|Certification Status||Zero Energy Certified|
|Version of LBC||3.1|
|Location||Lincolnshire, IL, USA|
|Project Area||53,800 SF|
|Start of Occupancy||August 2019|
|Occupancy Type||Educational Building|
|Number of Occupants||560|
|Owner||Adlai Stevenson High School|
|Building Operator||Sodexo School Services|
|Architect||Wight & Company|
|Sustainability Consultant||Wight & Company|
|Structural Engineer||Wight & Company|
|MEP Engineer||Wight & Company|
|Civil Engineer & Landscape Architect||Eriksson Engineering Associates, Ltd.|
|Living Wall Design||Nedlaw Living Walls|
|Photovoltaic Design||SEI Professional Services|
|Technology Design||Pentegra Systems LLC|
|Greenhouse Design||Rough Brothers, Inc.|
|Construction Manager||Gilbane Building Company|
|Commissioning Agent||Aero Building Solutions|
|Photovoltaic Installer||Gurtz Electric Company|
BUILDING SYSTEMS INFORMATION
|Wall R value||18|
|Roof R value||30|
|Floor R value||2|
|Windows||Double Pane Low-e. U values = 0.3, SHGC = 0.2|
|Air Sealing Protocol||Continuous air barrier membrane was installed on building envelope.|
MECHANICAL SYSTEM DESCRIPTION
A dedicated Outside Air Unit provides outside air ventilation, as required by code. It provides room neutral temperature to allow the efficient VRF system to modulate space temperature.
The dedicated Outside Air Unit provides code required outside air ventilation. The energy recovery wheel preheats and precools the outside air from the exhausted air.
An optimal lighting environment for educational use combined with high-efficiency energy-saving measures was the driving force for the lighting design of the project. It was important to reduce lighting energy usage beyond the code mandated levels while not compromising on providing a comfortable and well-lit space for the students. Multiple layers of light sources for a space enable the user to create different lighting scenes based on the need of the space. A thorough artificial lighting photometric study was conducted early on in the process to help guide the final layouts. These early studies helped achieve the goal of proper distribution and the highest energy savings. Lighting fixture selection was critical to the design and thus all fixtures selected to be high efficient dimmable LED type with 80+ CRI rating. The lighting system is provided with fully automated controls. The control system allows the facility staff to monitor and control lighting for the entire facility from one central location. Multiple levels of preprogrammed and custom timer options are available for the end-user via the control system. Scene setup switches with dimming capability, occupancy, and daylight sensors are provided in all the spaces to minimize energy usage and maximize the use of natural light. Public spaces are also equipped with occupancy and daylight sensors to minimize lighting usage when there is minimal or no activity.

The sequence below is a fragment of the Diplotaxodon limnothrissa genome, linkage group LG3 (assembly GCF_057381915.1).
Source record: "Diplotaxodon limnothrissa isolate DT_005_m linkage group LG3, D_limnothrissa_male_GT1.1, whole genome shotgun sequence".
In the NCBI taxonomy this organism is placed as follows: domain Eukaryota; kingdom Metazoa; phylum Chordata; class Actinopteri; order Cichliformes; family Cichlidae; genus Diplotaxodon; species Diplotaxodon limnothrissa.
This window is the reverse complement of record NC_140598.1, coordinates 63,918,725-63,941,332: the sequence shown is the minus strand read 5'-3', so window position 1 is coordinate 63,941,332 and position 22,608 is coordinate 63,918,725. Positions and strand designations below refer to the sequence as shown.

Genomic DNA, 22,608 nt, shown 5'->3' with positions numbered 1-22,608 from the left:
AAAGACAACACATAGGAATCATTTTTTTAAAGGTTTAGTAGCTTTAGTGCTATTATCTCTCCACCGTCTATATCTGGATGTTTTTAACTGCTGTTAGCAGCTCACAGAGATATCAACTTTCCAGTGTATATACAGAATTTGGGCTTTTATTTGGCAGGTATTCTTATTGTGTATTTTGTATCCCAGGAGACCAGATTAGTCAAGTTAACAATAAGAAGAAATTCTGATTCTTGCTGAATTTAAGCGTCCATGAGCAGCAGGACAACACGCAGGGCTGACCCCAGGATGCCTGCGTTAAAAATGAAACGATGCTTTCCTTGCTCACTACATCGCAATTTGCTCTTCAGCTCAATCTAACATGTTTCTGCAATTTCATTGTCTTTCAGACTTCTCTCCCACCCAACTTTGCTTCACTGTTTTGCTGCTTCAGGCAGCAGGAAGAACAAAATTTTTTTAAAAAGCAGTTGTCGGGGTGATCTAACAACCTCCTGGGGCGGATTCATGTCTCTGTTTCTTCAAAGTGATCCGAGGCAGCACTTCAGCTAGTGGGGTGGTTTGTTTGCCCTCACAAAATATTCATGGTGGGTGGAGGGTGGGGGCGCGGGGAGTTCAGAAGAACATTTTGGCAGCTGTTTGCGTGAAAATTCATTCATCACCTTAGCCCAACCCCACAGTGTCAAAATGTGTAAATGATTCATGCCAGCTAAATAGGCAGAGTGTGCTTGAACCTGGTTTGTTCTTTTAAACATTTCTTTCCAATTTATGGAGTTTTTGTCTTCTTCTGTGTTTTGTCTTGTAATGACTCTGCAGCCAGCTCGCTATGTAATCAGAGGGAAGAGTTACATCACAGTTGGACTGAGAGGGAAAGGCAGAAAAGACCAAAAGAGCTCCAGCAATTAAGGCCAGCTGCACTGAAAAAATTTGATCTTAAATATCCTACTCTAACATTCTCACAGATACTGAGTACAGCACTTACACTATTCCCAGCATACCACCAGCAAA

RENEWABLE PRODUCTION SYSTEMS INFORMATION
|Panel Array Size||465 kW|
|Panel Output Per Capacity Nameplate||340 W|
|Panel Type and Brand||Mono-crystalline, Canadian Solar|
|PV Location||On-site roof-mounted|
|Actual energy use during performance period||539,336 kWh|
|Actual energy produced during performance period||542,784 kWh|
|Net Energy Use||-3,448 kWh|
The project is a high school classroom addition. It is used regularly as a school, with some summer use.
The East Building Addition was mostly operational during Covid-19 although at reduced capacity. While the building experienced a shut down from May through early August, as a school building, the building was not intended to be used during those months under normal operation. While the school district returned to session as mostly remote, in August 2020, the East Building Addition was used to conduct in-person classes for special education students. In addition, teachers used the classrooms as their home bases to conduct remote teaching.
The team found that when the building set points were put into occupied mode, the energy use closely mirrored the predicted consumption for HVAC which showed us that the building was much less occupant sensitive than was anticipated. Clear usage patterns show distinct consumption patterns between occupied and unoccupied modes. What was eye-opening to the team, was the discovery that buildings are “On” or “Off.” At all times, there is a base load energy consumption attendant with many of the systems in the building. In addition, there was unanticipated energy use in the run-up to the school year for deep cleaning as the district did not know until very late whether it would open for in-person, hybrid or remote learning.